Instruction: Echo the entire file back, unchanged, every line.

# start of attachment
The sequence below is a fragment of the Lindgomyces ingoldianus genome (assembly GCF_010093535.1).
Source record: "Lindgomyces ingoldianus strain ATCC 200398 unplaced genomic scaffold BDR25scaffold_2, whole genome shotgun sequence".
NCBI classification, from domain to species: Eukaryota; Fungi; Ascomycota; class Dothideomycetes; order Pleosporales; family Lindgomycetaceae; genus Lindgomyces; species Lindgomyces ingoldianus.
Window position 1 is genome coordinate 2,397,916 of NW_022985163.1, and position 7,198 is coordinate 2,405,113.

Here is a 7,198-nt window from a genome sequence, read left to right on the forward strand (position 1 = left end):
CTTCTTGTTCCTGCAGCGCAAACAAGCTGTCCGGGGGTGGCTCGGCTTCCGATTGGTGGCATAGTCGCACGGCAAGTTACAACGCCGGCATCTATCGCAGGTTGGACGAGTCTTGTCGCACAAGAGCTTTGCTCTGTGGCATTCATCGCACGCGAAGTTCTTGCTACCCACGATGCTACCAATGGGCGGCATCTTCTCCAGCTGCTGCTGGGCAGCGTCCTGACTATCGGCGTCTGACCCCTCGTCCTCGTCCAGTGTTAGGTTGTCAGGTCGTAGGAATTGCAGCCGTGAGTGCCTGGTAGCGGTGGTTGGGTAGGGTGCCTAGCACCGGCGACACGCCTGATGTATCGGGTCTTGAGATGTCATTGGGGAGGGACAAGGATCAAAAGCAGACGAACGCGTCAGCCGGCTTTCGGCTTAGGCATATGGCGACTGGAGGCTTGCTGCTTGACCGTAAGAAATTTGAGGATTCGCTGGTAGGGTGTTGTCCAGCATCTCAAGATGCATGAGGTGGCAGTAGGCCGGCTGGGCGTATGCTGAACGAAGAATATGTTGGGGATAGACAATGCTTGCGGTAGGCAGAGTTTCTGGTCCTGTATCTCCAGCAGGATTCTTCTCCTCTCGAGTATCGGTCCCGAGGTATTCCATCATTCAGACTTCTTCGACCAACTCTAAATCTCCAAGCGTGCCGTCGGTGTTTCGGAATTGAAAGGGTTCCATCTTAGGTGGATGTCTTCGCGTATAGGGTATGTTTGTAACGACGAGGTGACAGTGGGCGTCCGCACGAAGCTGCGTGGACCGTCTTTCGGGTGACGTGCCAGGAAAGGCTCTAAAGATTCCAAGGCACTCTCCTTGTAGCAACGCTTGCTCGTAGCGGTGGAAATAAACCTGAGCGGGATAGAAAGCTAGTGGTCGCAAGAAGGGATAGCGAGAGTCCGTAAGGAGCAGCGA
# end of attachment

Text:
The sequence below is a fragment of the Lindgomyces ingoldianus genome (assembly GCF_010093535.1).
Source record: "Lindgomyces ingoldianus strain ATCC 200398 unplaced genomic scaffold BDR25scaffold_2, whole genome shotgun sequence".
NCBI classification, from domain to species: Eukaryota; Fungi; Ascomycota; class Dothideomycetes; order Pleosporales; family Lindgomycetaceae; genus Lindgomyces; species Lindgomyces ingoldianus.
Window position 1 is genome coordinate 2,397,916 of NW_022985163.1, and position 7,198 is coordinate 2,405,113.

Here is a 7,198-nt window from a genome sequence, read left to right on the forward strand (position 1 = left end):
CTTCTTGTTCCTGCAGCGCAAACAAGCTGTCCGGGGGTGGCTCGGCTTCCGATTGGTGGCATAGTCGCACGGCAAGTTACAACGCCGGCATCTATCGCAGGTTGGACGAGTCTTGTCGCACAAGAGCTTTGCTCTGTGGCATTCATCGCACGCGAAGTTCTTGCTACCCACGATGCTACCAATGGGCGGCATCTTCTCCAGCTGCTGCTGGGCAGCGTCCTGACTATCGGCGTCTGACCCCTCGTCCTCGTCCAGTGTTAGGTTGTCAGGTCGTAGGAATTGCAGCCGTGAGTGCCTGGTAGCGGTGGTTGGGTAGGGTGCCTAGCACCGGCGACACGCCTGATGTATCGGGTCTTGAGATGTCATTGGGGAGGGACAAGGATCAAAAGCAGACGAACGCGTCAGCCGGCTTTCGGCTTAGGCATATGGCGACTGGAGGCTTGCTGCTTGACCGTAAGAAATTTGAGGATTCGCTGGTAGGGTGTTGTCCAGCATCTCAAGATGCATGAGGTGGCAGTAGGCCGGCTGGGCGTATGCTGAACGAAGAATATGTTGGGGATAGACAATGCTTGCGGTAGGCAGAGTTTCTGGTCCTGTATCTCCAGCAGGATTCTTCTCCTCTCGAGTATCGGTCCCGAGGTATTCCATCATTCAGACTTCTTCGACCAACTCTAAATCTCCAAGCGTGCCGTCGGTGTTTCGGAATTGAAAGGGTTCCATCTTAGGTGGATGTCTTCGCGTATAGGGTATGTTTGTAACGACGAGGTGACAGTGGGCGTCCGCACGAAGCTGCGTGGACCGTCTTTCGGGTGACGTGCCAGGAAAGGCTCTAAAGATTCCAAGGCACTCTCCTTGTAGCAACGCTTGCTCGTAGCGGTGGAAATAAACCTGAGCGGGATAGAAAGCTAGTGGTCGCAAGAAGGGATAGCGAGAGTCCGTAAGGAGCAGCGA